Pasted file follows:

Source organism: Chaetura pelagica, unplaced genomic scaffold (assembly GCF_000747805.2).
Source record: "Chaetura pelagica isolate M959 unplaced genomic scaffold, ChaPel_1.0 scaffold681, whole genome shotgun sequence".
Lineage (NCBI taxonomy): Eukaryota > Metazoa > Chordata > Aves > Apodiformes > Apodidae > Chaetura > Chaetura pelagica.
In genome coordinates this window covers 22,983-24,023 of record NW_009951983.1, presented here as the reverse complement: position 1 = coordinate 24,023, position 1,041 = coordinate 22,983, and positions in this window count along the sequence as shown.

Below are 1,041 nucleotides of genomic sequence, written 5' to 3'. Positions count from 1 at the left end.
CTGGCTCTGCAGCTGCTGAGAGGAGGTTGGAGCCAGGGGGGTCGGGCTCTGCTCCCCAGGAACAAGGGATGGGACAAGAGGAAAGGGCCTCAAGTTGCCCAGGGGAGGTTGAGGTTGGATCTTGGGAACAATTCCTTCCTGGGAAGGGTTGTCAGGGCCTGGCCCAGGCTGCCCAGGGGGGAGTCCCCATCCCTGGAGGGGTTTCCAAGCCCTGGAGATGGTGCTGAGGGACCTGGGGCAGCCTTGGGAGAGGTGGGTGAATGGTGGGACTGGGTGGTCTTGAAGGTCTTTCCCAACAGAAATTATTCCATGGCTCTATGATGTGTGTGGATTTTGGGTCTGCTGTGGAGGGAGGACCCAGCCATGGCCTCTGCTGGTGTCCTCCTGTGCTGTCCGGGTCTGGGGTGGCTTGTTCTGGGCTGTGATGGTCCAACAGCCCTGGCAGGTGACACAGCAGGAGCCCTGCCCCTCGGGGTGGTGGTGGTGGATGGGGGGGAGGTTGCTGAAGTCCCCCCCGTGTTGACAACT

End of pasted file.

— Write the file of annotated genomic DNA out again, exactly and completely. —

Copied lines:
Source organism: Chaetura pelagica, unplaced genomic scaffold (assembly GCF_000747805.2).
Source record: "Chaetura pelagica isolate M959 unplaced genomic scaffold, ChaPel_1.0 scaffold681, whole genome shotgun sequence".
Lineage (NCBI taxonomy): Eukaryota > Metazoa > Chordata > Aves > Apodiformes > Apodidae > Chaetura > Chaetura pelagica.
In genome coordinates this window covers 22,983-24,023 of record NW_009951983.1, presented here as the reverse complement: position 1 = coordinate 24,023, position 1,041 = coordinate 22,983, and positions in this window count along the sequence as shown.

Below are 1,041 nucleotides of genomic sequence, written 5' to 3'. Positions count from 1 at the left end.
CTGGCTCTGCAGCTGCTGAGAGGAGGTTGGAGCCAGGGGGGTCGGGCTCTGCTCCCCAGGAACAAGGGATGGGACAAGAGGAAAGGGCCTCAAGTTGCCCAGGGGAGGTTGAGGTTGGATCTTGGGAACAATTCCTTCCTGGGAAGGGTTGTCAGGGCCTGGCCCAGGCTGCCCAGGGGGGAGTCCCCATCCCTGGAGGGGTTTCCAAGCCCTGGAGATGGTGCTGAGGGACCTGGGGCAGCCTTGGGAGAGGTGGGTGAATGGTGGGACTGGGTGGTCTTGAAGGTCTTTCCCAACAGAAATTATTCCATGGCTCTATGATGTGTGTGGATTTTGGGTCTGCTGTGGAGGGAGGACCCAGCCATGGCCTCTGCTGGTGTCCTCCTGTGCTGTCCGGGTCTGGGGTGGCTTGTTCTGGGCTGTGATGGTCCAACAGCCCTGGCAGGTGACACAGCAGGAGCCCTGCCCCTCGGGGTGGTGGTGGTGGATGGGGGGGAGGTTGCTGAAGTCCCCCCCGTGTTGACAACT